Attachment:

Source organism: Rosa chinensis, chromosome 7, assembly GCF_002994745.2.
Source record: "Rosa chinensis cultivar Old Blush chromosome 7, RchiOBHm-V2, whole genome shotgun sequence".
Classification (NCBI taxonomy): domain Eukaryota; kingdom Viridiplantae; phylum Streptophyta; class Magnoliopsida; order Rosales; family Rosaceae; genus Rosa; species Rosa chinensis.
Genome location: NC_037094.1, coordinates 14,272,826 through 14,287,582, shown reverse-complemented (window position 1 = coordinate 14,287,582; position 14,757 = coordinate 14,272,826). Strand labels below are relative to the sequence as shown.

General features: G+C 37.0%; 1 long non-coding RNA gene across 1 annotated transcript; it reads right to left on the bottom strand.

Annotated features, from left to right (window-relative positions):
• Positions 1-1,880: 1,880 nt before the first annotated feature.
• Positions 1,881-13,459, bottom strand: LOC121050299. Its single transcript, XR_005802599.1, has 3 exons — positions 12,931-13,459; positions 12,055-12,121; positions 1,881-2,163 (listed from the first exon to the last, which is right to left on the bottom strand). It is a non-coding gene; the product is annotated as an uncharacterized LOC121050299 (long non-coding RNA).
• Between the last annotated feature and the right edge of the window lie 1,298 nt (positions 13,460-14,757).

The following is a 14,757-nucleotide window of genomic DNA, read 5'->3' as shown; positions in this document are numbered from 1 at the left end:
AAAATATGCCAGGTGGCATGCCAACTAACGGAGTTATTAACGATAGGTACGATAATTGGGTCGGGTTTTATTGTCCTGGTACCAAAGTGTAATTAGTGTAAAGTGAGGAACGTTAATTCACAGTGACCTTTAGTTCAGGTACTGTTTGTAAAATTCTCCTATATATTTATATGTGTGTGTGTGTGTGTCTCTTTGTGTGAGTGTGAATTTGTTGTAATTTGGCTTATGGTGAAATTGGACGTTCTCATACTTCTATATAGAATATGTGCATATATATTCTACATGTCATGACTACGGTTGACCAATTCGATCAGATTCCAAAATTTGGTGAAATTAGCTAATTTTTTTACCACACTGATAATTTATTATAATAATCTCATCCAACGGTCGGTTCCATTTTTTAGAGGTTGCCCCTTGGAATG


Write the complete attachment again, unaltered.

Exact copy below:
Source organism: Rosa chinensis, chromosome 7, assembly GCF_002994745.2.
Source record: "Rosa chinensis cultivar Old Blush chromosome 7, RchiOBHm-V2, whole genome shotgun sequence".
Classification (NCBI taxonomy): domain Eukaryota; kingdom Viridiplantae; phylum Streptophyta; class Magnoliopsida; order Rosales; family Rosaceae; genus Rosa; species Rosa chinensis.
Genome location: NC_037094.1, coordinates 14,272,826 through 14,287,582, shown reverse-complemented (window position 1 = coordinate 14,287,582; position 14,757 = coordinate 14,272,826). Strand labels below are relative to the sequence as shown.

General features: G+C 37.0%; 1 long non-coding RNA gene across 1 annotated transcript; it reads right to left on the bottom strand.

Annotated features, from left to right (window-relative positions):
• Positions 1-1,880: 1,880 nt before the first annotated feature.
• Positions 1,881-13,459, bottom strand: LOC121050299. Its single transcript, XR_005802599.1, has 3 exons — positions 12,931-13,459; positions 12,055-12,121; positions 1,881-2,163 (listed from the first exon to the last, which is right to left on the bottom strand). It is a non-coding gene; the product is annotated as an uncharacterized LOC121050299 (long non-coding RNA).
• Between the last annotated feature and the right edge of the window lie 1,298 nt (positions 13,460-14,757).

The following is a 14,757-nucleotide window of genomic DNA, read 5'->3' as shown; positions in this document are numbered from 1 at the left end:
AAAATATGCCAGGTGGCATGCCAACTAACGGAGTTATTAACGATAGGTACGATAATTGGGTCGGGTTTTATTGTCCTGGTACCAAAGTGTAATTAGTGTAAAGTGAGGAACGTTAATTCACAGTGACCTTTAGTTCAGGTACTGTTTGTAAAATTCTCCTATATATTTATATGTGTGTGTGTGTGTGTCTCTTTGTGTGAGTGTGAATTTGTTGTAATTTGGCTTATGGTGAAATTGGACGTTCTCATACTTCTATATAGAATATGTGCATATATATTCTACATGTCATGACTACGGTTGACCAATTCGATCAGATTCCAAAATTTGGTGAAATTAGCTAATTTTTTTACCACACTGATAATTTATTATAATAATCTCATCCAACGGTCGGTTCCATTTTTTAGAGGTTGCCCCTTGGAATG